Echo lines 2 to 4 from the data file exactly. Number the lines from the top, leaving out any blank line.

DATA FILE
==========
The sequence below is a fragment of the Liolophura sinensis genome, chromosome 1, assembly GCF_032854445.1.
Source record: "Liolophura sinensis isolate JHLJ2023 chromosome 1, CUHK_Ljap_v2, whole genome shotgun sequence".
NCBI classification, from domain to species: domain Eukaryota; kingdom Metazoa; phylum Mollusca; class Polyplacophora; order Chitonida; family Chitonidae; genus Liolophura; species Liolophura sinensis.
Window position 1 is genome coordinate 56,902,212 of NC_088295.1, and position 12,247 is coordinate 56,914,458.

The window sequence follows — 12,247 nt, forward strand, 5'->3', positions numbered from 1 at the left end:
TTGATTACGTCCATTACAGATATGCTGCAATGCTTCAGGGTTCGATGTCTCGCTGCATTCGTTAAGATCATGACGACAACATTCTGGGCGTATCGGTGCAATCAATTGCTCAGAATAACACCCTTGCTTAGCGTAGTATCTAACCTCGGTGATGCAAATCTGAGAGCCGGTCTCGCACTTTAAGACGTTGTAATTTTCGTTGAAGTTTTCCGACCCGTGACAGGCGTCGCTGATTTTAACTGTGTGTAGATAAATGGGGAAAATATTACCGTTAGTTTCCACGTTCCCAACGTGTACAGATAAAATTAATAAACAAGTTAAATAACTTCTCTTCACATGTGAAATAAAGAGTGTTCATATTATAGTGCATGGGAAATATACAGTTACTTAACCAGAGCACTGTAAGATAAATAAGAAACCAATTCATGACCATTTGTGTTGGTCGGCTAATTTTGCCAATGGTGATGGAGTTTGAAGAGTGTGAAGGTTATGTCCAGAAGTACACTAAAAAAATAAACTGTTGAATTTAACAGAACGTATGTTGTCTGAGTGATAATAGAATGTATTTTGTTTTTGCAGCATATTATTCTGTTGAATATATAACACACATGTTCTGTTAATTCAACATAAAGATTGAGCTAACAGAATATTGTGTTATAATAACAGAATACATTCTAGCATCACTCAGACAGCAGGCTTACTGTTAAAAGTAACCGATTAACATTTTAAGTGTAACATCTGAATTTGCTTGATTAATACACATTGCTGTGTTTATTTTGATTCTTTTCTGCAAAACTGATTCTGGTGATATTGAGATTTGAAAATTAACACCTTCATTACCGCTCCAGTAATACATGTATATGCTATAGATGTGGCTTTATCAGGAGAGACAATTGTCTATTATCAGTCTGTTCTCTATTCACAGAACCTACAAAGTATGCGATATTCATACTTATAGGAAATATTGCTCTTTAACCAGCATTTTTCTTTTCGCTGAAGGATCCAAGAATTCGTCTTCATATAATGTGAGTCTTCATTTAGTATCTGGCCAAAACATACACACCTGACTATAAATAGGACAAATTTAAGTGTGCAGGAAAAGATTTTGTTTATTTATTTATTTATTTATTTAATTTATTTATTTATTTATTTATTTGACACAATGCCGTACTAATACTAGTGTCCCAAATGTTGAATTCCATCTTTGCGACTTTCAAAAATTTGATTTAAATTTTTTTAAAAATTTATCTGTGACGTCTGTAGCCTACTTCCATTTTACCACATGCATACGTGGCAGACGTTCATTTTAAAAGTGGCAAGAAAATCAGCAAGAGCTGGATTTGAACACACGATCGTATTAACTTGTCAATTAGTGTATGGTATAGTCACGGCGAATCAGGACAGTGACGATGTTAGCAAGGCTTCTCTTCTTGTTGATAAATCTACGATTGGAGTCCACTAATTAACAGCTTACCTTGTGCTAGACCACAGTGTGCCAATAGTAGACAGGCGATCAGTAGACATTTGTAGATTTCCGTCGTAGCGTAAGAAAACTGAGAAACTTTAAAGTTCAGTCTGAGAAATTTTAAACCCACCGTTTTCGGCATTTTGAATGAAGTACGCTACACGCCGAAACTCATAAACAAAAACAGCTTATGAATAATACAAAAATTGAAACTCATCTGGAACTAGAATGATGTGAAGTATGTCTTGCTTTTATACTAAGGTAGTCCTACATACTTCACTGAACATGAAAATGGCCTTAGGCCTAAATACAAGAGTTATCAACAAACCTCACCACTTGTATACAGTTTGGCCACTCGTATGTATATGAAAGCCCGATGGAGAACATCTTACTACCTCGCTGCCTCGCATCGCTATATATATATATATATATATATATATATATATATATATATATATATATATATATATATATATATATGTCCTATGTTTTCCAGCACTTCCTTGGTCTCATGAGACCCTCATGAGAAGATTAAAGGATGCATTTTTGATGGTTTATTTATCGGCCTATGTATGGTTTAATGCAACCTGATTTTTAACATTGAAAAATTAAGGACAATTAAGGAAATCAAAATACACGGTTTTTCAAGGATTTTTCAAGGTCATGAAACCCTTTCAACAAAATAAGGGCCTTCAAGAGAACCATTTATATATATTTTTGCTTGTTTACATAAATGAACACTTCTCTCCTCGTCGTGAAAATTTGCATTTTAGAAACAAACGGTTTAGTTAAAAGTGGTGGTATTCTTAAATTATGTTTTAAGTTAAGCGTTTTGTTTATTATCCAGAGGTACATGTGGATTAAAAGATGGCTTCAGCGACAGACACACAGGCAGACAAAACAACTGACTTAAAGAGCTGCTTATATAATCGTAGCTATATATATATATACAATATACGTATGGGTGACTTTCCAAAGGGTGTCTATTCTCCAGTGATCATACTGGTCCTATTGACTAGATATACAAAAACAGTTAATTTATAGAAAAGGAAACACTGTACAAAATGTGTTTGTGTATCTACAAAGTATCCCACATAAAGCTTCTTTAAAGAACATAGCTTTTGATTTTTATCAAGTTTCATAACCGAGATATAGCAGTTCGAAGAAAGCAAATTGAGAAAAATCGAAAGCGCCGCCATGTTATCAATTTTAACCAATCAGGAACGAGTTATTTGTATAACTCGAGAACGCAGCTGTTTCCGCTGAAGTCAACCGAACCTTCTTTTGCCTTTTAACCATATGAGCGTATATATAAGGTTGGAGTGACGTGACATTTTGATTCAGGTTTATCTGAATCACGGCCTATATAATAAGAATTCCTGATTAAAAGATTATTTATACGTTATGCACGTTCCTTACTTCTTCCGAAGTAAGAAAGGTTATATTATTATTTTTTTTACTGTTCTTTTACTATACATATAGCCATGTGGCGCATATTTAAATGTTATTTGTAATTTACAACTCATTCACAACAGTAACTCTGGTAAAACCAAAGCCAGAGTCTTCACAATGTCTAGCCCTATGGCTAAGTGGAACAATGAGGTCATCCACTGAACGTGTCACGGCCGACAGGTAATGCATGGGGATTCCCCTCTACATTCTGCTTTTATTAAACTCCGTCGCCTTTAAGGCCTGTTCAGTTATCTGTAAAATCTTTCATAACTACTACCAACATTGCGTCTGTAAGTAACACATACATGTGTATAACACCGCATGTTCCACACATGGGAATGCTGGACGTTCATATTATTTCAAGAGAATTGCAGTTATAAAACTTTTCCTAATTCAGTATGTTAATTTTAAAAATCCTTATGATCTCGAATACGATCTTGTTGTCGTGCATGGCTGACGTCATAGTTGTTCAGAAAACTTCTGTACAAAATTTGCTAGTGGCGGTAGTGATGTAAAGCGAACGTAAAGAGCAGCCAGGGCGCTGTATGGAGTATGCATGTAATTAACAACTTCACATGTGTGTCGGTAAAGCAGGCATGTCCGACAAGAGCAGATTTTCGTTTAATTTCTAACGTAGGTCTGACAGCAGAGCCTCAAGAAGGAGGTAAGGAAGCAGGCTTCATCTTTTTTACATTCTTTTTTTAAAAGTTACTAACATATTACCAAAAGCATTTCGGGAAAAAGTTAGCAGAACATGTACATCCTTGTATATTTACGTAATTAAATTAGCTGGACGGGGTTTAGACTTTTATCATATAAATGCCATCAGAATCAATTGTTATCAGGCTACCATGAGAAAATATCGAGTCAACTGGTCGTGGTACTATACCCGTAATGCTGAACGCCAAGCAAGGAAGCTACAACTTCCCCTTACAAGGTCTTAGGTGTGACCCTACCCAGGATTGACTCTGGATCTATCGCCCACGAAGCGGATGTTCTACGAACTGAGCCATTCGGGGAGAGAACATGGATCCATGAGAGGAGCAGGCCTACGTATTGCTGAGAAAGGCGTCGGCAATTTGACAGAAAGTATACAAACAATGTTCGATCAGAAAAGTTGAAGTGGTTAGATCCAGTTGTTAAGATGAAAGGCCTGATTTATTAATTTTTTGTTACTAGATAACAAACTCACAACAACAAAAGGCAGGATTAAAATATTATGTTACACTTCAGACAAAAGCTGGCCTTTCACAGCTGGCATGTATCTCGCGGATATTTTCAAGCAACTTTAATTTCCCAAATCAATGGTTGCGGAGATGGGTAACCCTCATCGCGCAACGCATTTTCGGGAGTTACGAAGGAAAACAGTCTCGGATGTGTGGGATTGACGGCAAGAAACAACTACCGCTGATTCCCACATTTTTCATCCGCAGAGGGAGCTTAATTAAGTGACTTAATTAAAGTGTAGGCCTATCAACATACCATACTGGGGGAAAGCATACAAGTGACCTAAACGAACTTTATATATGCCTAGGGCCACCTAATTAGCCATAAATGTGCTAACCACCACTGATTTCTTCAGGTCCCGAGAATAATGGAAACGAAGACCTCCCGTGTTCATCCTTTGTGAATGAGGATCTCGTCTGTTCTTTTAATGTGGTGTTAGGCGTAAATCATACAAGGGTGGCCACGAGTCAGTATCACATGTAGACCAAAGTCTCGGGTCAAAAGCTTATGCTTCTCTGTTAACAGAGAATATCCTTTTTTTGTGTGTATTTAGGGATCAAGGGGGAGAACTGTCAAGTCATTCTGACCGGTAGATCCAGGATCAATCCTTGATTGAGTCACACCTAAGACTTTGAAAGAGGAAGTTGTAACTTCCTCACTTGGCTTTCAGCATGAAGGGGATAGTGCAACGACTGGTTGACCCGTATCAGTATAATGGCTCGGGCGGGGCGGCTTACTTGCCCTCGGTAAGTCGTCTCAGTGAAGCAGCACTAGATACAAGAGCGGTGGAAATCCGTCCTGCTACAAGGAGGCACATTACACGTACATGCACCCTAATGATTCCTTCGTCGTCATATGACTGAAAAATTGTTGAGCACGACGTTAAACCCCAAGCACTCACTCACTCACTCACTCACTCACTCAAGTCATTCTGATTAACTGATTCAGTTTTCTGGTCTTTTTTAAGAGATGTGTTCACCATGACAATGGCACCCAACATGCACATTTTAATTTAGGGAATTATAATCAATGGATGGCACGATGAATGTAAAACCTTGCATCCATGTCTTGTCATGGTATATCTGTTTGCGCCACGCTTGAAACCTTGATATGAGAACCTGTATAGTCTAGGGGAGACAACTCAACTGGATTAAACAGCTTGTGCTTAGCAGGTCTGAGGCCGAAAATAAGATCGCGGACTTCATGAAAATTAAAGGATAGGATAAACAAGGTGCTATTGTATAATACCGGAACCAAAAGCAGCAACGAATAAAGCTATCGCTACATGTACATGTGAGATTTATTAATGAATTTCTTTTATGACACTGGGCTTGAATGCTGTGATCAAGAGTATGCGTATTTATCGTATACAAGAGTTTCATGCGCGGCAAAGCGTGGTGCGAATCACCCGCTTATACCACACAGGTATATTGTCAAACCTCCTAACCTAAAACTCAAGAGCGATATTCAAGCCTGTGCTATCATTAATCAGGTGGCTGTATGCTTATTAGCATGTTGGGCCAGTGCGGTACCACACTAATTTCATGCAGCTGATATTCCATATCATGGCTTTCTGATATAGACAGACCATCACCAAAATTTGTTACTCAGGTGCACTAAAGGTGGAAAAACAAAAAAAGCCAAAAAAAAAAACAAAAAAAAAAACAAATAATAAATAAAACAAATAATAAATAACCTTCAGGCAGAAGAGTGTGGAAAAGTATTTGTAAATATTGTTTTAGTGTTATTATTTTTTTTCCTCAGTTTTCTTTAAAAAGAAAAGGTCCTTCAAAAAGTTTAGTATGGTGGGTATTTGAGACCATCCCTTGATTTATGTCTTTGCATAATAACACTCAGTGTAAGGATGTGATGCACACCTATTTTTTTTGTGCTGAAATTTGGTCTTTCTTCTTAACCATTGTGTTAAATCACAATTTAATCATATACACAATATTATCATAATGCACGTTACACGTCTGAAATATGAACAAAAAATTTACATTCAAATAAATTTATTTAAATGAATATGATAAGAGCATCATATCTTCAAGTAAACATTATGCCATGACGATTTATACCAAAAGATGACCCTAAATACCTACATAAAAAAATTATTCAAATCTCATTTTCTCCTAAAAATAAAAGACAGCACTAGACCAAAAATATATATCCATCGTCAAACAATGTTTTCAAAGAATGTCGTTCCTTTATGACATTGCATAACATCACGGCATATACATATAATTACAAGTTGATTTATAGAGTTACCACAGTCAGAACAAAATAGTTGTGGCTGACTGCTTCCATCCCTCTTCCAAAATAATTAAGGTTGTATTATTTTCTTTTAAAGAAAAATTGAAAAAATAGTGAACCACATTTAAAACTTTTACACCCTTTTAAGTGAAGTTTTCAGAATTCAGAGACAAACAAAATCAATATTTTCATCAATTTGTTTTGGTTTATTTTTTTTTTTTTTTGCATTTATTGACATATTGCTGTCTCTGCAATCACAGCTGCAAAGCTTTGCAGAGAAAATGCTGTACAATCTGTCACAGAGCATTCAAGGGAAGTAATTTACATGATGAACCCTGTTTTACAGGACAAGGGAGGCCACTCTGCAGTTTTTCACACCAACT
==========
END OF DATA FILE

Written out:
Source record: "Liolophura sinensis isolate JHLJ2023 chromosome 1, CUHK_Ljap_v2, whole genome shotgun sequence".
NCBI classification, from domain to species: domain Eukaryota; kingdom Metazoa; phylum Mollusca; class Polyplacophora; order Chitonida; family Chitonidae; genus Liolophura; species Liolophura sinensis.
Window position 1 is genome coordinate 56,902,212 of NC_088295.1, and position 12,247 is coordinate 56,914,458.